>>> # Send a request for the wifi test page.
>>> soc.send('GET /testwifi/index.html HTTP/1.0\r\n\r\n')
37
>>> b'HTTP/1.1 200 OK\r\nDate: Tue, 12 May 2015 18:44:49 GMT\r\nServer: Apache\r\nAccess-Control-Allow-Headers: Origin, X-Requested-With, Content-Type, Accept, Accept-Encoding, Authorization, Referer, User-Agent\r\nAccess-Control-Allow-Methods: GET, POST, OPTIONS\r\nAccess-Control-Allow-Credentials: true\r\nAccess-Control-Max-Age: 1728000\r\nAccept-Ranges: bytes\r\nX-Mod-Pagespeed: 1.9.32.3-4448\r\nVary: Accept-Encoding\r\nCache-Control: max-age=0, no-cache\r\nContent-Length: 74\r\nConnection: close\r\nContent-Type: text/html\r\n\r\nThis is a test of the CC3000 module!\nIf you can read this, its working :)\n'

As you can see the esp module provides a simple socket-like interface to access internet services.  You'll need to implement protocols like HTTP yourself to access web pages, etc.

If you're curious what other functions exist on the esp.socket class (or any other object in MicroPython) you can see them by using the dir function:

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>>> dir(esp.socket)
['__del__', 'close', 'bind', 'listen', 'accept', 'connect', 'send', 'recv', 'sendto', 'recvfrom', 'onconnect', 'onrecv', 'onsent', 'ondisconnect']

Or check out the code for the module to see exactly how it works.  MicroPython code is similar to writing a C extension to Python so it will help to be familiar with the process of extending Python.  You'll also want to be aware of the key differences between MicroPython and normal desktop Python.

Running Code From A Script

You might have noticed all of the Python code so far has been entered by hand at the serial console.  Can you save a Python script and have it run with MicroPython on the ESP8266?  It turns out you can, but be aware support for saving code and running it is very limited and only allows for one file to be compiled in to the MicroPython firmware and run at boot.  MicroPython on the ESP8266 does not currently support running Python code off a SD card or other file system like other more mature MicroPython boards!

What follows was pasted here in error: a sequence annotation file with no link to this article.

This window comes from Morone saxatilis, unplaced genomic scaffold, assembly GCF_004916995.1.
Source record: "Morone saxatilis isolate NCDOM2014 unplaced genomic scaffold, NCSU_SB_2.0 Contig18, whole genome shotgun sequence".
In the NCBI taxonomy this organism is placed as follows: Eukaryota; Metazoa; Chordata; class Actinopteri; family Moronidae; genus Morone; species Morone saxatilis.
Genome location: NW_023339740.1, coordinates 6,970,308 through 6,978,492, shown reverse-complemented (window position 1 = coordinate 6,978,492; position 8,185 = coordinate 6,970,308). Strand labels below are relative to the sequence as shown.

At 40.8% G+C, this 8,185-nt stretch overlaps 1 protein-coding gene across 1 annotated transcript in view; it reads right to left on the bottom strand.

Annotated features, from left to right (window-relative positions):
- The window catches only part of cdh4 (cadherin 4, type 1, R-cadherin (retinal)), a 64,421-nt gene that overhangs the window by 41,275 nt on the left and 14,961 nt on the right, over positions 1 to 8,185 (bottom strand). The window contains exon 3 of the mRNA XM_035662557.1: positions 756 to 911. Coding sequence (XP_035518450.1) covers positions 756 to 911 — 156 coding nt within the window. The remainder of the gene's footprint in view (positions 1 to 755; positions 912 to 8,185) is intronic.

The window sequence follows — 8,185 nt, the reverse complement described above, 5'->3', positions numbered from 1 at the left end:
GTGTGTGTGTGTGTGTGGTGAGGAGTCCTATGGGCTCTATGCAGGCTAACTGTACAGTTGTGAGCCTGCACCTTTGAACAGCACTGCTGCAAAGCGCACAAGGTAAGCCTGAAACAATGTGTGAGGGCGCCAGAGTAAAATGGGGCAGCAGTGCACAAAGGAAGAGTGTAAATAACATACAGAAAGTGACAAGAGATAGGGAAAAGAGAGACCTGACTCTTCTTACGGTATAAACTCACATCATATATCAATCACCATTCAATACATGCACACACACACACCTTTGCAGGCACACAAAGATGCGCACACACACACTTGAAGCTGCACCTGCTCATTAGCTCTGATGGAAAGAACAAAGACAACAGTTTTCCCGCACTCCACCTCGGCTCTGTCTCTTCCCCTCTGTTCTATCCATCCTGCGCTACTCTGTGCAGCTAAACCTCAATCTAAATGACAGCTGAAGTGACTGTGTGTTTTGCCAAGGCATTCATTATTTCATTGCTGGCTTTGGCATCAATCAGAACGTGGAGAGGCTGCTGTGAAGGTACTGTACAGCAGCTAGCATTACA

To make a script run at boot you'll need to compile a new slightly modified version of MicroPython's firmware.  Start up the VM for compiling MicroPython that you created in the previous steps (run the 'vagrant up' command and then 'vagrant ssh' command in the directory with the VM's Vagrantfile).  Once connected navigate to the MicroPython ESP8266 scripts directory and open the main.py script in a text editor like nano:

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cd ~/micropython/esp8266/scripts/
nano main.py

You should see a comment that says this script is run at boot:

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# This script is run on boot

Now you can enter any Python script you'd like to have run as soon as the board boots.  You can use the network, access GPIO, etc.  For example here's code to blink an LED connected to pin 14 forever:

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# This script is run on boot
import pyb
pin = pyb.Pin(14, pyb.Pin.OUT_PP)
while True:
    pin.value(1)
    pyb.delay(1000)
    pin.value(0)
    pyb.delay(1000)

Note if you use an infinite loop in the main script then the serial console REPL will not be accessible!  MicroPython doesn't have threading or multiprocessing support so it can only do one thing at a time.  If the main code never returns then the serial console REPL will never run!  You'll need to reflash the ESP8266 with firmware that has an empty main.py to bring back access to the serial console.

Save the modified main.py and exit nano by typing Ctrl-O and Ctrl-X.  Then rebuild the MicroPython ESP8266 firmware by executing:

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cd ~/micropython/esp8266
make

Again the output file is the ./build/firmware-combined.bin file.  You can copy this to the /vagrant folder and back to your main machine, then flash to an ESP8266 board just like in the previous steps.

That's all there is to running a script on boot with MicroPython on the ESP8266!

This guide was first published on May 12, 2015. It was last updated on May 12, 2015. This page (MicroPython Usage) was last updated on Jul 20, 2018.